If you were actually looking for a mixing board to use... go DAW. Unless you want to spend absurd money for the experience of the troubles with old tech of course! The very same DAW app you use for stereo work can be used just as easily for surround. Most modern DAWs have you pick the joystick panner plugin of your choice. Some DAWs have a default surround panner just like they do for the default stereo pan pot. (Protools used to do that. Maybe what's left of them still do.) Reaper defaults to you choosing and inserting your own surround panner plugin. They include two stock choices to use. Waves and other 3rd party plugin makers have their own panner plugins available. Not sure what Logic Audio Hell is up to these days.

Now you've got me curious what analog boards might be out there with built in joystick panners. I think it was more the case of having a few external panner units that could be patched into a bus when you needed to create motion for a track source. That's how Floyd's live system was setup back in the day.
 

ART TEC

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Now you've got me curious what analog boards might be out there with built in joystick panners. I think it was more the case of having a few external panner units that could be patched into a bus when you needed to create motion for a track source. That's how Floyd's live system was setup back in the day.
It just so happens that I make just such a mixer! I make them to order for $750. Four 1/4" inputs go to 4 panners and 4 1/4" outputs. Simple analog line level device.
Quad mixer (2).jpg
Quad mixer (5).jpg
 

jimfisheye

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Cool, @ART TEC

I was looking for a MIDI controller with a joystick a while back to interface with the DAW. For either live or studio use. Maybe I still am... I was considering trying one of the iPad controller apps like Span. I think they might be restricting their plugin to whatever's left of Protools at present though. There are a couple others to try too.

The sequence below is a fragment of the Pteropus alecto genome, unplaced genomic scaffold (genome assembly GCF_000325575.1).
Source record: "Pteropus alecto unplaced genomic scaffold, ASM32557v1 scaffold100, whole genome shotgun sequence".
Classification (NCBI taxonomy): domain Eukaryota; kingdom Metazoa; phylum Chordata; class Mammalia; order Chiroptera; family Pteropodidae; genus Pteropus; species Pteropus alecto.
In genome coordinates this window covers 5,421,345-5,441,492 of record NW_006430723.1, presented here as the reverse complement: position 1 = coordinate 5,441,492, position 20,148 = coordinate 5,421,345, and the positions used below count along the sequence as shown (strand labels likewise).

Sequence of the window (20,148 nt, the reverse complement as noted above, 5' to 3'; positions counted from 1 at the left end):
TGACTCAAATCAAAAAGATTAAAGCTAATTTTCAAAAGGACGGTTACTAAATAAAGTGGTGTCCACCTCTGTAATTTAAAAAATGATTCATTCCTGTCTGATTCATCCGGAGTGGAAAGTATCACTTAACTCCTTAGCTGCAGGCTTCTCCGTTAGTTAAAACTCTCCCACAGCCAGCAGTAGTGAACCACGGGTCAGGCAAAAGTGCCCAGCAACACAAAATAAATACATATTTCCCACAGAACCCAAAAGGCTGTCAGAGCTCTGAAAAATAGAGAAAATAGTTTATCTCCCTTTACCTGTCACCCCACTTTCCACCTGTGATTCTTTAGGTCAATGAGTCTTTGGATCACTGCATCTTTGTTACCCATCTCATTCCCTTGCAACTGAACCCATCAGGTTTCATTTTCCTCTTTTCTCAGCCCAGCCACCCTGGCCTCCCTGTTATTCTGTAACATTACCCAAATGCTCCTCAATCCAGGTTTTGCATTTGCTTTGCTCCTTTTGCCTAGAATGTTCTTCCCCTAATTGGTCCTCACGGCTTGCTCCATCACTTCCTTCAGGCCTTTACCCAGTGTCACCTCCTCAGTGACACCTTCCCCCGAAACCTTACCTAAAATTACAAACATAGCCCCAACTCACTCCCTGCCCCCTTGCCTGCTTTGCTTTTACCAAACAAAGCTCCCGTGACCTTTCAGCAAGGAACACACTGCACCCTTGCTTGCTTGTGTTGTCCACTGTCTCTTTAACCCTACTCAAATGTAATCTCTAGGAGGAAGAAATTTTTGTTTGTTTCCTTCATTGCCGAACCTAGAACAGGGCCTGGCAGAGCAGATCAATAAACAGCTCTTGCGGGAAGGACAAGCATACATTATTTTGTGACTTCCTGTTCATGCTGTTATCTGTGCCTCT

I wouldn't go back to an analog setup for a surround bus though! Insanity level expensive for awkward restricted workflow!

I'm not sure what I want to do right now! I could put a little more R&D into the wireless control surface interface I have with Reaper DAW and the computer. Or I could just pick up a X32 Rack of my own now. I have to admit their OSC touch control they built into a iPad app is really slick. I know the system and now so does every other sound man on Earth! And a X32 Rack is certainly cheaper than a whole Mac Pro! (Looking at it from that angle.) That should maybe stay home now.

But none of you know what the hell I'm talking about!
You see, we used to do this thing called "going out". There would be music to "go out" to hear. People like me would get paid to setup and run sound for the event and sometimes record it! Or record at my studio. Produce/mix/master recordings. Then I could do stuff like pay bills and maybe buy a new mic or audio interface here and there. Sorry, I'm probably not making any sense here at all!

Not sure what I want to rant about...
But your joystick controller looks cool, ART TEC!
 
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jimfisheye

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The X32 Rack has 24 inputs (16 mic xlr + 8 line 1/4") and 24 outputs (16 xlr + 8 1/4" all balanced). Mic pres are Midas design. Expandable including Dante network stuff. $800
Mix with the built in system and just record with a lighter weight Mac laptop.
Hard to argue with!

Not owning one, I don't know it inside and out. The OSC touch control on iPad is right out of the box. I'm actually not sure how to connect MIDI controllers to it like you can with a DAW though. Could still be some merit to using a computer and DIY.